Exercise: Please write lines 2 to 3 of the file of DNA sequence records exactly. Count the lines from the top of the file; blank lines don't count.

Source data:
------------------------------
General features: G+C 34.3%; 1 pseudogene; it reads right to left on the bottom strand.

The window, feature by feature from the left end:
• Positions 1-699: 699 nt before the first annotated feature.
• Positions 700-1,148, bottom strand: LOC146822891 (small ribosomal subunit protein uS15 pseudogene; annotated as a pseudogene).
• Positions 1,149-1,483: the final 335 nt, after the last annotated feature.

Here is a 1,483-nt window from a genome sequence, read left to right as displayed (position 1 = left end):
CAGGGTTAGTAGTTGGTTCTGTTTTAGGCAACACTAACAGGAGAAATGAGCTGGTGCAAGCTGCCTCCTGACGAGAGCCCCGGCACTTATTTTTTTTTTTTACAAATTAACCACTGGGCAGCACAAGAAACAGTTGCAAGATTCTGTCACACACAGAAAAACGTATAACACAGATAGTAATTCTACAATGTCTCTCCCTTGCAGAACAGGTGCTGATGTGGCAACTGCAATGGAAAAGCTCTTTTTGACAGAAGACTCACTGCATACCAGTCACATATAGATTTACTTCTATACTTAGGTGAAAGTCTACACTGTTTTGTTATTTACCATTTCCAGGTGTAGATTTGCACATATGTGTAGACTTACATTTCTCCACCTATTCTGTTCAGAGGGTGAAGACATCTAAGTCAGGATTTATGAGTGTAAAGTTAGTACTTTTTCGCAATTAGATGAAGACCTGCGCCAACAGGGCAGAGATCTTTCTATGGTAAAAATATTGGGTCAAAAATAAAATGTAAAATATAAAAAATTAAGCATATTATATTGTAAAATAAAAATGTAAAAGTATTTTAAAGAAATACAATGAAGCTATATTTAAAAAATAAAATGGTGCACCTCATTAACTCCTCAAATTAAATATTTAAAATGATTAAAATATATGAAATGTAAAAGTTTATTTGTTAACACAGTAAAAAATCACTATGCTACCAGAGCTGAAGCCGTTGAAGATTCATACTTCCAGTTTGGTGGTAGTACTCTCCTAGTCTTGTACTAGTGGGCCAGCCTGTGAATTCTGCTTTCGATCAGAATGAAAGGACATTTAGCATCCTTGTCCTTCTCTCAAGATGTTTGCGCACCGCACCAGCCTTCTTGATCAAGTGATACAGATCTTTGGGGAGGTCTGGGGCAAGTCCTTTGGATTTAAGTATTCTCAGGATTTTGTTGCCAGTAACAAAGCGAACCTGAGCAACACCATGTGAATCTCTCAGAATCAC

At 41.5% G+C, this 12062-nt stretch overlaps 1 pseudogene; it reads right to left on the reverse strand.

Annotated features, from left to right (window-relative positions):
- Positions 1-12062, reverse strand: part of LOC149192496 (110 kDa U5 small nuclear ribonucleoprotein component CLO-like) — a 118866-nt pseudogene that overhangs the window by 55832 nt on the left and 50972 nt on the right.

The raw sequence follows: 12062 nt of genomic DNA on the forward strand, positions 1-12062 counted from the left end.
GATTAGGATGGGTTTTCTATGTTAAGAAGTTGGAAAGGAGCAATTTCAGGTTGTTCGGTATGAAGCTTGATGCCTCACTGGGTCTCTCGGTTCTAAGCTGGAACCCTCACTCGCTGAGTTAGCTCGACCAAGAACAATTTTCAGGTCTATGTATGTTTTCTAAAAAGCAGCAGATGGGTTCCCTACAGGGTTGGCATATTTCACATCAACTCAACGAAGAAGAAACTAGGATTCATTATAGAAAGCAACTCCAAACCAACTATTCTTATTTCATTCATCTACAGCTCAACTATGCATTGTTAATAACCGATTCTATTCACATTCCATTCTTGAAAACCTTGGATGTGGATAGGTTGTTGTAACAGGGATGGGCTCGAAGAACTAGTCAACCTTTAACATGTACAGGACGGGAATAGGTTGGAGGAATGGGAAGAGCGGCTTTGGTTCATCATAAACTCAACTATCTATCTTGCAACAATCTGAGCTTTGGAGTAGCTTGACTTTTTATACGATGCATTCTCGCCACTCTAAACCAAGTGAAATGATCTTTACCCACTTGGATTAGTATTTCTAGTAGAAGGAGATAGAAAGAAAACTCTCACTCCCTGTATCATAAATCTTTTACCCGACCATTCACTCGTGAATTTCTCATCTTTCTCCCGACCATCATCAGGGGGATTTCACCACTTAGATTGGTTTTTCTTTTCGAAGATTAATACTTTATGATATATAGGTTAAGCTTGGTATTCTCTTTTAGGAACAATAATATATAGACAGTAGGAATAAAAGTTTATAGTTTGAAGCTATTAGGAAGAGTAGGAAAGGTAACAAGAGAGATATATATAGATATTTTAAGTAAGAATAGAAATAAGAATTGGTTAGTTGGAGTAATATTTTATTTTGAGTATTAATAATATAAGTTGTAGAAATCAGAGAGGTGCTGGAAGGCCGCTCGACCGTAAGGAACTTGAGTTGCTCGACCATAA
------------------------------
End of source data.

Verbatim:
The window, feature by feature from the left end:
• Positions 1-699: 699 nt before the first annotated feature.